The most noticeable feature is its size. It’s quite a bit bigger than the Jupiter by a factor of 1 ½ times as wide and a few inches deeper. In fact, its 6 inches high by 17 inches wide by 19 inches deep. I had to do some re-arranging in the shack so it would fit on the table. Looking at the front panel, you will notice the large color screen in the middle which contains a wealth of information about frequencies, modes, bandwidth and a real time bandscope as well as information about operating mode, receiver bandwidth, etc.
Like many modern transceivers, the Orion II falls into the category of Software Defined Radio. Most of the functions are controlled through the microprocessor and updating the firmware is as simple as downloading the latest version from the Ten Tec website and installing it on the radio. The firmware takes care of most of the functions such as transmit and receive audio processing, filtering, frequency and mode, Automatic Gain Control and noise reduction.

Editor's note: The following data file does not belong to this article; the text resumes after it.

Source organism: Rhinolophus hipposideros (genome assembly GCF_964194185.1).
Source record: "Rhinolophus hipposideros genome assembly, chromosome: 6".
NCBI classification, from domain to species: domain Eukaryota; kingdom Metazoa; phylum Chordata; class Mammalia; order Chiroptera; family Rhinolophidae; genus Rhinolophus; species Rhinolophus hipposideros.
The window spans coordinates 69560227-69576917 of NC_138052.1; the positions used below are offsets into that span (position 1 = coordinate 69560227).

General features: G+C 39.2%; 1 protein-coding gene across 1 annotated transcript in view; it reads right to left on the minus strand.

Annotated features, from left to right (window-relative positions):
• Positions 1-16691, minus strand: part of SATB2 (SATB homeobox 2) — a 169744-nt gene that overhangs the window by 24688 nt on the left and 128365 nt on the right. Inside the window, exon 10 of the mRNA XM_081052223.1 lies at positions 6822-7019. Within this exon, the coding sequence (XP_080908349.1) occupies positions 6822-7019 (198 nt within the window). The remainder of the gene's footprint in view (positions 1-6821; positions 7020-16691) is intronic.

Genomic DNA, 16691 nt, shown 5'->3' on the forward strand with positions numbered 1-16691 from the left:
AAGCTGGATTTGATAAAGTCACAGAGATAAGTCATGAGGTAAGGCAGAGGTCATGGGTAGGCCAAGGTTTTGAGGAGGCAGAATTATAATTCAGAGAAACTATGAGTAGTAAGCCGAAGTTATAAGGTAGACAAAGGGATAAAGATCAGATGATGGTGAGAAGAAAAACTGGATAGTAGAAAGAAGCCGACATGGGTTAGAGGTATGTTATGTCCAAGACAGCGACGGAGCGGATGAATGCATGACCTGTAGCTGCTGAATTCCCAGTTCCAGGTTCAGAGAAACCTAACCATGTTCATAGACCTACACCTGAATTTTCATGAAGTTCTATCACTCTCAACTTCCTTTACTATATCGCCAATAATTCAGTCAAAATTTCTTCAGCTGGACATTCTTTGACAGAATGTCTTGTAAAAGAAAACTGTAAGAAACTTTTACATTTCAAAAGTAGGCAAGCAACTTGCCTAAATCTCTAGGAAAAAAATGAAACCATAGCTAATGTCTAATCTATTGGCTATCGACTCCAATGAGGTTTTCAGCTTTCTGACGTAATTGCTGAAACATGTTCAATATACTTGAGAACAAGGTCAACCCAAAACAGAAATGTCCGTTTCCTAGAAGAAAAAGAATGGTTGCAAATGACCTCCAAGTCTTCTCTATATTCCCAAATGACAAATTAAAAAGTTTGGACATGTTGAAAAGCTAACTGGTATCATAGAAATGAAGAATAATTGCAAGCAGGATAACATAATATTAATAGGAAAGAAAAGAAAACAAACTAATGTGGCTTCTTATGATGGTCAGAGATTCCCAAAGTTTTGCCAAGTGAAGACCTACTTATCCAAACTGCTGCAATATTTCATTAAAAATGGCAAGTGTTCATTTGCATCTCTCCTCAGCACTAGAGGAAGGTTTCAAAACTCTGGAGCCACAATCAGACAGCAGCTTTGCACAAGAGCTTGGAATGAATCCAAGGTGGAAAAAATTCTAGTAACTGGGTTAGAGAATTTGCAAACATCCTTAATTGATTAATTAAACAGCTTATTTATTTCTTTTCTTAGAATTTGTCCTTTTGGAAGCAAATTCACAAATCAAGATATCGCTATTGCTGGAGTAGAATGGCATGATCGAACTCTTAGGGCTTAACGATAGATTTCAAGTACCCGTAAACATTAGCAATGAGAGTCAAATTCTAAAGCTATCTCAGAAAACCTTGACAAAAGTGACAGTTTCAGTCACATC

If you need more filtering than the Digital Signal Processing can deliver, there are crystal filters available for narrow SSB and CW for a very reasonable cost.
Many of the more commonly adjusted functions are accessible through the buttons around the display. These include speech processor, keyer speed and the output power.
Power can be adjusted from 5 to 100 watts. The keyer can be adjusted between 10 and 50 words per minute.
Once activated, the multi function knob is used to change the setting. There are also menus for the “set and forget” settings. From here, you can customize your transmit and receive audio, CW and SSB settings, VOX controls, filters, the display settings as well as a few others. One feature contesters will certainly enjoy is the memories for both CW and SSB. There are three for each mode, so now I won’t go hoarse calling “CQ Sweepstakes” and repeating “Alpha, KA4GFY, 79, Virginia” or worry about messing up the information on CW.